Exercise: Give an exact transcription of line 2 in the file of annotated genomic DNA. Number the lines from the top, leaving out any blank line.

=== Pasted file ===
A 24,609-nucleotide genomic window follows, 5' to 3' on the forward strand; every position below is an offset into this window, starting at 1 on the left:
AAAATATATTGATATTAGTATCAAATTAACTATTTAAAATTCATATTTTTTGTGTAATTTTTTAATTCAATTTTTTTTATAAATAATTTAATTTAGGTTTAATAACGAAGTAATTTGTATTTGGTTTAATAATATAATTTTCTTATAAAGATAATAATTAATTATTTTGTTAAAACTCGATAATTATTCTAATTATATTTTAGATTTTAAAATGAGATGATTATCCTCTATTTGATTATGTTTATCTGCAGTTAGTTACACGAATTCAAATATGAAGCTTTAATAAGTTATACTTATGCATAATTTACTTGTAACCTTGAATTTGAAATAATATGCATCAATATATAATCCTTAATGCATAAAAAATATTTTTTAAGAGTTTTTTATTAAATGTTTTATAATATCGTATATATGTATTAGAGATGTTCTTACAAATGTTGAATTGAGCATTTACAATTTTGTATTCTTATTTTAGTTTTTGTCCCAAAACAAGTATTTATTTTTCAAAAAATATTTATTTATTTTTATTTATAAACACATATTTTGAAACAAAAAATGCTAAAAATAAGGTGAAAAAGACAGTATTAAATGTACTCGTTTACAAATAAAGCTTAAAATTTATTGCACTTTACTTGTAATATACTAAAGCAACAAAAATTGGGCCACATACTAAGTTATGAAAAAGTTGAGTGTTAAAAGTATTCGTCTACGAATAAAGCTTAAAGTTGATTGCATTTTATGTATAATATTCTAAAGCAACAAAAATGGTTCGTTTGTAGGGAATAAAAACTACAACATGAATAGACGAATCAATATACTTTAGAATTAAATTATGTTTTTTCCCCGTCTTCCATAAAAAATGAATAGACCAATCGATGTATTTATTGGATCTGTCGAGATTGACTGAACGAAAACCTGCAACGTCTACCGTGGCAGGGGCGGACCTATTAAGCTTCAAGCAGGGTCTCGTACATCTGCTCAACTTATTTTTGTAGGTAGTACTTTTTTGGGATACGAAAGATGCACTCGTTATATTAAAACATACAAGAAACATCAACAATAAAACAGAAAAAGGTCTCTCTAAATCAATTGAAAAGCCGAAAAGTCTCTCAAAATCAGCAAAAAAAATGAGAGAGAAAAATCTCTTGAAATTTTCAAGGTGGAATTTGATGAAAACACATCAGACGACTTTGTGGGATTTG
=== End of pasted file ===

AAAATATATTGATATTAGTATCAAATTAACTATTTAAAATTCATATTTTTTGTGTAATTTTTTAATTCAATTTTTTTTATAAATAATTTAATTTAGGTTTAATAACGAAGTAATTTGTATTTGGTTTAATAATATAATTTTCTTATAAAGATAATAATTAATTATTTTGTTAAAACTCGATAATTATTCTAATTATATTTTAGATTTTAAAATGAGATGATTATCCTCTATTTGATTATGTTTATCTGCAGTTAGTTACACGAATTCAAATATGAAGCTTTAATAAGTTATACTTATGCATAATTTACTTGTAACCTTGAATTTGAAATAATATGCATCAATATATAATCCTTAATGCATAAAAAATATTTTTTAAGAGTTTTTTATTAAATGTTTTATAATATCGTATATATGTATTAGAGATGTTCTTACAAATGTTGAATTGAGCATTTACAATTTTGTATTCTTATTTTAGTTTTTGTCCCAAAACAAGTATTTATTTTTCAAAAAATATTTATTTATTTTTATTTATAAACACATATTTTGAAACAAAAAATGCTAAAAATAAGGTGAAAAAGACAGTATTAAATGTACTCGTTTACAAATAAAGCTTAAAATTTATTGCACTTTACTTGTAATATACTAAAGCAACAAAAATTGGGCCACATACTAAGTTATGAAAAAGTTGAGTGTTAAAAGTATTCGTCTACGAATAAAGCTTAAAGTTGATTGCATTTTATGTATAATATTCTAAAGCAACAAAAATGGTTCGTTTGTAGGGAATAAAAACTACAACATGAATAGACGAATCAATATACTTTAGAATTAAATTATGTTTTTTCCCCGTCTTCCATAAAAAATGAATAGACCAATCGATGTATTTATTGGATCTGTCGAGATTGACTGAACGAAAACCTGCAACGTCTACCGTGGCAGGGGCGGACCTATTAAGCTTCAAGCAGGGTCTCGTACATCTGCTCAACTTATTTTTGTAGGTAGTACTTTTTTGGGATACGAAAGATGCACTCGTTATATTAAAACATACAAGAAACATCAACAATAAAACAGAAAAAGGTCTCTCTAAATCAATTGAAAAGCCGAAAAGTCTCTCAAAATCAGCAAAAAAAATGAGAGAGAAAAATCTCTTGAAATTTTCAAGGTGGAATTTGATGAAAACACATCAGACGACTTTGTGGGATTTG